In recent years, anti-money laundering (AML) has been brought to the forefront for banks and other financial institutions for a number of reasons. Increasingly, there is a heightened focus on the environmental, social and governance (ESG) practices of financial institutions across the world. Firms are now being increasingly encouraged by regulators, their customers and society as a whole, to be more transparent about with whom and how they do business. Many firms are intent on building lasting brands that are associated with financial prosperity, great service and trust.

Money laundering practices can often be traced back to organised crime, terrorism and other illicit practices that ultimately have a detrimental impact on society. Whilst criminals and their approaches to executing money laundering practices are evolving in an accelerated manner. With new attack vectors evolving every day, the detection of money laundering is a big concern for banks across the globe. The reputational damage that can be brought onto a firm that is found to have not applied the correct AML policies and controls, is potentially catastrophic.

Traditionally, the processes to impose and enforce AML detection have relied too heavily on manual, human-intensive effort. Making these policies and controls challenging to scale and expensive to operate on a global stage. To reinforce the magnitude of this problem, it is estimated that financial institutions spend upwards of $214 billion on fighting money laundering each year.

Furthermore, compliance functions are under pressure to have multiple touchpoints with customers to validate who they say they are, when onboarding them in the bank’s ecosystem of services. Whilst it is even more challenging to demonstrate regular reviews of customers once they are unboarded and perform pattern detections for any spurious financial activities across their portfolio of products.

The Opportunity

In recent years there has been an explosion of FinTech and RegTech solutions that address a wide variety of Know Your Customer (KYC) and AML issues for financial institutions. Data, analytics, ML & AI are central to powering these solutions and they are becoming central to how firms respond to AML legislation that has proven to be an albatross around their necks for some time.

As part of many modern onboarding processes in the retail banking estate, whenever a customer wishes to open a bank account they will undergo a series of identity & verification (ID&V) checks to ensure completeness and accuracy of the customers. This may include facial and voice recognition technologies being cross-referenced against an approved form of identification (passport, drivers license).

Similar processes are executed in the investment banking domain where illicit funds can be freely moved through the financial markets if the requisite ID&V practices are not executed. This may include the geographical location of the customer, whether they are politically exposed, have ties to organised crime or if they are under any form of embargo or sanction. Automating these checks against trusted internal and 3rd party sources can quickly identify low and high-risk customers and trigger additional workflows that may require more meticulous human analysis.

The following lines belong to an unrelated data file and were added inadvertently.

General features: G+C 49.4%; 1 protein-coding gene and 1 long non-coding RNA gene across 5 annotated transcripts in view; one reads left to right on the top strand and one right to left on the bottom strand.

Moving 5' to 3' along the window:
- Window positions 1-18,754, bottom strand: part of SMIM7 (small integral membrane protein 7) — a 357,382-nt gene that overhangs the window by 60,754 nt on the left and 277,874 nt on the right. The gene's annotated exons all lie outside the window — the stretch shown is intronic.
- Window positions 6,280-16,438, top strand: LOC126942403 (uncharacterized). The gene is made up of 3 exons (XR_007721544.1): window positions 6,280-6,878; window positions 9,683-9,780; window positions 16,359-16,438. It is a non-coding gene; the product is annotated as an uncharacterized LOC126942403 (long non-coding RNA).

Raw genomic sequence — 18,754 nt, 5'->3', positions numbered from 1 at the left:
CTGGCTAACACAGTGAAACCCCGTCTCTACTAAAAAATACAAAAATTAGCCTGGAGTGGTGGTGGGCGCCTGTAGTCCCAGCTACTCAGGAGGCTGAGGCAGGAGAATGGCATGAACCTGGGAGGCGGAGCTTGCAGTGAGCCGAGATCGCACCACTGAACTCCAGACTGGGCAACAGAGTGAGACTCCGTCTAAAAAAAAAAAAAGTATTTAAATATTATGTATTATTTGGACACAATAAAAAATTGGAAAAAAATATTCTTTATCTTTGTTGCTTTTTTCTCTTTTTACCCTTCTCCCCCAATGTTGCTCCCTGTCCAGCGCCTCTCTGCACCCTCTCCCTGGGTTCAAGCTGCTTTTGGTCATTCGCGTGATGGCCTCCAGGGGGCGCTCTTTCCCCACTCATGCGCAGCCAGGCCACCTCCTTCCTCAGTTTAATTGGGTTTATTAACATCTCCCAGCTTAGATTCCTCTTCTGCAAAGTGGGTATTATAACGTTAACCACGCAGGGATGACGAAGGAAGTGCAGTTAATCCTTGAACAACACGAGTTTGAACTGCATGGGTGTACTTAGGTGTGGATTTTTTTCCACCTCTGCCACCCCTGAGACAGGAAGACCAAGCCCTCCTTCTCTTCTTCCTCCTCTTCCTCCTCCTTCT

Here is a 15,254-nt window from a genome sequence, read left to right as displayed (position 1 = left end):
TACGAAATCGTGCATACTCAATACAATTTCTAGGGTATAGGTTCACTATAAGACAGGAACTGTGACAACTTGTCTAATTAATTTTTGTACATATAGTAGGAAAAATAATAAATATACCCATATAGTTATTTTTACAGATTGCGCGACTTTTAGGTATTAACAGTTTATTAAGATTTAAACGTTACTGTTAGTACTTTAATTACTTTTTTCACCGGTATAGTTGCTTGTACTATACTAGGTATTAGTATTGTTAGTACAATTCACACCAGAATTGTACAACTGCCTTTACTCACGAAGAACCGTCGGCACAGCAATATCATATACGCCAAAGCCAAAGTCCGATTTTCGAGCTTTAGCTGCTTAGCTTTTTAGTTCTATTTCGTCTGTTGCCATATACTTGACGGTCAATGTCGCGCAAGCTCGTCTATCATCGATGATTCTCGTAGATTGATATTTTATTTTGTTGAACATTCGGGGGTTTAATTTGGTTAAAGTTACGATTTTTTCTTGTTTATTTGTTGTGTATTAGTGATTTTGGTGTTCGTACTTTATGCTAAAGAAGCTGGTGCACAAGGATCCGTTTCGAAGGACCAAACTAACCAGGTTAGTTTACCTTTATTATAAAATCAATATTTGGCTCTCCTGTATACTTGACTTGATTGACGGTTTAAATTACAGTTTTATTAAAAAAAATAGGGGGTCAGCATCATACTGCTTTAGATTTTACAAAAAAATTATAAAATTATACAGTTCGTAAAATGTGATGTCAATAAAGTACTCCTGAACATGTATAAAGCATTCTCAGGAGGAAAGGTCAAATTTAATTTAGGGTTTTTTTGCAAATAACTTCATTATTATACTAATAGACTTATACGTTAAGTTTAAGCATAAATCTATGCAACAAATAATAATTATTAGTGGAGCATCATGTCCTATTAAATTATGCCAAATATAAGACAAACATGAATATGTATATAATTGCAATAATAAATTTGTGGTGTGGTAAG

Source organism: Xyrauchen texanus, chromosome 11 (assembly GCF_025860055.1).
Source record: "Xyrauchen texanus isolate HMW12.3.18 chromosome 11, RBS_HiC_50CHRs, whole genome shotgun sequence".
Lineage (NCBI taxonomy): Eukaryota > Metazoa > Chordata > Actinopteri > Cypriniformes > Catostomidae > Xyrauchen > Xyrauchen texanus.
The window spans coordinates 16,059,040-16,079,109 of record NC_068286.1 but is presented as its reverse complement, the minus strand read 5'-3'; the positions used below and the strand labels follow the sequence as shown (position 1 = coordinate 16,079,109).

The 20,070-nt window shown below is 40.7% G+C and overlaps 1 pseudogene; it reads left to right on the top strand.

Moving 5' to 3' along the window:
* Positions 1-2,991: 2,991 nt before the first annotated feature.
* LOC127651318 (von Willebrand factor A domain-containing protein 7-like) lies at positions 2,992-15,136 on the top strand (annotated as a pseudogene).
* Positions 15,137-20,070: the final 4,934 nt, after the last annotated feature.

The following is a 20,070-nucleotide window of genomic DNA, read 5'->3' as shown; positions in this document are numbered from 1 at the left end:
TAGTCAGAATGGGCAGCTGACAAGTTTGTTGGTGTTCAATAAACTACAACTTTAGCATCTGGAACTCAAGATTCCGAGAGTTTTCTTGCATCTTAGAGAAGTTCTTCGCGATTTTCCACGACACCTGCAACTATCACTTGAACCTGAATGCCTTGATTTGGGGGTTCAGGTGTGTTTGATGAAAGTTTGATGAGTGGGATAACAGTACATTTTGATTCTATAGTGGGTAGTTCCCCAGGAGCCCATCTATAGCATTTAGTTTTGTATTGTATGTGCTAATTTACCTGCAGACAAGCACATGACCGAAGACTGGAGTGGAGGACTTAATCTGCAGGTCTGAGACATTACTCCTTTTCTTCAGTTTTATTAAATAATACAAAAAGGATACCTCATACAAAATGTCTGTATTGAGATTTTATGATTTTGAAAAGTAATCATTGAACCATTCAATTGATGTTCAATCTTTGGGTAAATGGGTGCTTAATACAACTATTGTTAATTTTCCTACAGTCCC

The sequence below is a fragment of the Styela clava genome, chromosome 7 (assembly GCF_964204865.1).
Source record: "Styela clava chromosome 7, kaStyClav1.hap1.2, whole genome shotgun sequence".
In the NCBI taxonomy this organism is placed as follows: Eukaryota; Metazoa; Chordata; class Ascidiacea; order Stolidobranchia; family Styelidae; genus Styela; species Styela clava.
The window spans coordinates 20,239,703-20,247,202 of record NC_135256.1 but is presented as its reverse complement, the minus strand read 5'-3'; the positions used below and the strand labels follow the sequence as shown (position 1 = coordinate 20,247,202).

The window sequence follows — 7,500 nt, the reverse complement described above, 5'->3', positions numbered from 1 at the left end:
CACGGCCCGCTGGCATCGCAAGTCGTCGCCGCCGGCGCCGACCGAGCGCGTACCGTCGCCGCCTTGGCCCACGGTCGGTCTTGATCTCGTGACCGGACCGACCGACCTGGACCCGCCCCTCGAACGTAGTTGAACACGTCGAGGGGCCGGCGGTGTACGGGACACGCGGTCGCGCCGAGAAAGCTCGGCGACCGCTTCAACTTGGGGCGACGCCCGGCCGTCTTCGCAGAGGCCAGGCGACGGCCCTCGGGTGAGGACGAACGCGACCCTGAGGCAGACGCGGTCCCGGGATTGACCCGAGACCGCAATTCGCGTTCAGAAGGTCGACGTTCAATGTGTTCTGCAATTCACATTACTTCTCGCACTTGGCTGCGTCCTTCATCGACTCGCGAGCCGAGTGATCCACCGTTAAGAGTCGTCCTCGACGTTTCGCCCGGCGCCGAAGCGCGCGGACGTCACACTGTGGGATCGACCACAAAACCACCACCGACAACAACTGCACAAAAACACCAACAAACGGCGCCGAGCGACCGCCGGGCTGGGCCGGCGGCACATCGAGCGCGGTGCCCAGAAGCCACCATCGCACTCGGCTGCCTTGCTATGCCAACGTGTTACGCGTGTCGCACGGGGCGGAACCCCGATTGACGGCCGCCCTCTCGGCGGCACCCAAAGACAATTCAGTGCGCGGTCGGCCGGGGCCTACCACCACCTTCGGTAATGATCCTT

In addition, trade or transaction monitoring can be used to identify suspicious trading behaviours that may indicate malicious intent to deceive the firm, the wider market and law enforcement agencies. For instance; if a customer is accepting inbound payments from multiple sources on their e-trading account, then performing a series of trades and pushing any profit or remaining funds to an alternative account in a high-risk jurisdiction then there could be money laundering practices at play.

Over time, as firms are able to use ML & AI capabilities to quickly identify, filter and establish known patterns that indicate money laundering practices, they have every opportunity to further optimise their risk management and oversight practices. Analytics and business intelligence dashboards can enrich a firm’s understanding as to where they carry the most risk across their institution and various entities.

Ultimately, this allows them to establish proactive and predictive insights around; suspicious activity reports (SAR’s), politically exposed people (PEP’s), high-risk clients, incomplete customer data-sets, active regulatory complaints or any outstanding AML alerts that have not been acted upon.

In Closing

Over the course of this blog, we have discussed the investment banking sector and highlighted the potential for the deployment of ML & AI. Having discussed algorithmic trading, quantitative risk management and AML we can conclude that:

1) ML & AI can tackle AML management overheads and potentially reduce costs & expenditure in this space.

2) ML & AI can be applied to increase a firm's ability to demonstrate transparency in-line with ESG targets and regulatory pressures.

3) ML & AI can be applied to better manage risk management practices and STP practices.

4) The opportunities to better understand risk vectors and market sentiment, enable firms to execute better trading positions. As a result, ML & AI should be central to their technology strategy.

In our next blog, we will delve into the opportunities that the personal and commercial insurance sectors have in respect of deploying ML & AI.